In The Weeds Michael Bauch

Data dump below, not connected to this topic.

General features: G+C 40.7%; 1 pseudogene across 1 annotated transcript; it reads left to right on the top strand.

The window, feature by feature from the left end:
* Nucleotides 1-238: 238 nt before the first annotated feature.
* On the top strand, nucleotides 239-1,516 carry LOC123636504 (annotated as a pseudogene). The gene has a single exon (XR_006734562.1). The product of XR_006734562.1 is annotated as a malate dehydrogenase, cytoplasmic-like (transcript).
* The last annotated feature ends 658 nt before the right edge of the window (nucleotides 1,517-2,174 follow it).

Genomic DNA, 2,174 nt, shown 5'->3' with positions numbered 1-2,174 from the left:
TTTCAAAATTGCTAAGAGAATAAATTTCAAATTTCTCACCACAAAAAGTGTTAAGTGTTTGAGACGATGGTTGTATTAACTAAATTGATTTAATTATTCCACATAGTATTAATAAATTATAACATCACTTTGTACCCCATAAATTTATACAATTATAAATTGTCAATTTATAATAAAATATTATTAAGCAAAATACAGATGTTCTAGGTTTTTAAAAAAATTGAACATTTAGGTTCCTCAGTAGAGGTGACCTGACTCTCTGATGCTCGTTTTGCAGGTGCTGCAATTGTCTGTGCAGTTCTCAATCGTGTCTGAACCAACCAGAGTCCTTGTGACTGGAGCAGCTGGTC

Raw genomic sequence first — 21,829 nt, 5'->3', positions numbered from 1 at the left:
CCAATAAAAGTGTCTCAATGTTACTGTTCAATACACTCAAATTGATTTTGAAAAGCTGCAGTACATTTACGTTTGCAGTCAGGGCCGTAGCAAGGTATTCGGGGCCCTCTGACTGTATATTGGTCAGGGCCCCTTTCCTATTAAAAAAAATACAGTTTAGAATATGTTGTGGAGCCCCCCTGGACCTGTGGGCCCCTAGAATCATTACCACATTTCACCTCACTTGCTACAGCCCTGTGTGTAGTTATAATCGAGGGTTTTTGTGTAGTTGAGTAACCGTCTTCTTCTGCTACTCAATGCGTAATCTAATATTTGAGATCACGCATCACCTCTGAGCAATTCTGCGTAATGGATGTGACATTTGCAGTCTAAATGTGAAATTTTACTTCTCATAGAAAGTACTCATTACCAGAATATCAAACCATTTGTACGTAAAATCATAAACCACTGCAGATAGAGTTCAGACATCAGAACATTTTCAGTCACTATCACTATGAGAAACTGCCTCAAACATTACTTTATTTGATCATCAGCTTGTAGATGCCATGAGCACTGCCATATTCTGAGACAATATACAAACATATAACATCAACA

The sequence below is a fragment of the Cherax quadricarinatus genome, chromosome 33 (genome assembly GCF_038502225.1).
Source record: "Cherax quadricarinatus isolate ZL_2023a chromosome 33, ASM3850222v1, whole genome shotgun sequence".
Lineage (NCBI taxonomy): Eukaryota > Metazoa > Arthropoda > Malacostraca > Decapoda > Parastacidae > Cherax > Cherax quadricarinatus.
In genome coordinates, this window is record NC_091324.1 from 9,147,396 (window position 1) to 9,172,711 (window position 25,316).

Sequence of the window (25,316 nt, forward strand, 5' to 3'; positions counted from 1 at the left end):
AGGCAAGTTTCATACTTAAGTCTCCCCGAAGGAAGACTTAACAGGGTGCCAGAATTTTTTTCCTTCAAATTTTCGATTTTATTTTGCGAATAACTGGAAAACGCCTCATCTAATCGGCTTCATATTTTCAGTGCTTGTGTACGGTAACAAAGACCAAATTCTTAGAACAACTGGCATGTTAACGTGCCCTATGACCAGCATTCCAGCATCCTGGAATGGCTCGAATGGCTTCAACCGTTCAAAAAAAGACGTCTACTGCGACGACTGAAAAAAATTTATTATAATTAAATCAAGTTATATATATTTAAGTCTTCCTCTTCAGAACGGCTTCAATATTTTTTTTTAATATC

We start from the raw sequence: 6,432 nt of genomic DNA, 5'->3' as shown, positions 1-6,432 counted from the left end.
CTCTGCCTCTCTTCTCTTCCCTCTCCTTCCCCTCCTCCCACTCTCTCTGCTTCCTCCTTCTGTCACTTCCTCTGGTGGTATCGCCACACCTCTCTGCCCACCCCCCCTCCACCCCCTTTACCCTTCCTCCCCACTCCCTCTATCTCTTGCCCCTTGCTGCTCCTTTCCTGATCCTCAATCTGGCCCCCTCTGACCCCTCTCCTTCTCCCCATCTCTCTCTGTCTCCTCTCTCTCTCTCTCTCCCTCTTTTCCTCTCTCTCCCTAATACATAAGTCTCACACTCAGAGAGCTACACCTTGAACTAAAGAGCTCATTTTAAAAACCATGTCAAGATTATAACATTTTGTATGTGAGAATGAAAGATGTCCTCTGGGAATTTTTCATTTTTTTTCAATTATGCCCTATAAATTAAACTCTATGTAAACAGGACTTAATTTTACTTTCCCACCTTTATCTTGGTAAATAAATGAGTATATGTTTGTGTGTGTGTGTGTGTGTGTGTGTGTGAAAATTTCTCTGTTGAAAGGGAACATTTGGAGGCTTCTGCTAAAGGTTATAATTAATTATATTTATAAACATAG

If you ever hoped to work in the cultural sphere and waited for your big break, chances are you've been forced to wear a phoney smile and a tacky vest in the service of paying the rent. In the Weeds is dedicated to such selfless hospitality employees, but it unfortunately comes off less like the people than the vests. The Altman-esque scrum involves several table jockeys at a New York restaurant, each with their own cliché story. Chiefly there are the wannabe playwright (Joshua Leonard), whose two-timing girlfriend wants him back, and the 30-ish lifer (Molly Ringwald) denying that this is her final destination, but there is also an assortment of failed actors, smug misogynists, abusive cooks and harried managers telling you the familiar service industry story. But maybe that story's too familiar. Michael Bauch's film reads like the work of an aspiring writer without a frame of reference following the old "write what you know" adage, and while he is of course cruelly accurate in rendering the milieu, the people who populate it are pure Screenwriting 101. Everybody has one character trait they flog mercilessly and sentimentally, and the cast is largely powerless to do anything with them; it resembles nothing so much as Friends' Central Perk, only here people get to say "fuck." Only Eric Bogosian manages to convince as the resto's authoritarian owner, and his genuine menace makes a stark contrast to the flimsy "believe in yourself" sentiment of the rest of the production. Had he seized on the economics of the industry (or given the illegal alien busboys more than a cursory presence), this might have had a purpose, but mostly it's just one more tired "independent" picture made well after the term lost its meaning. (Miramax)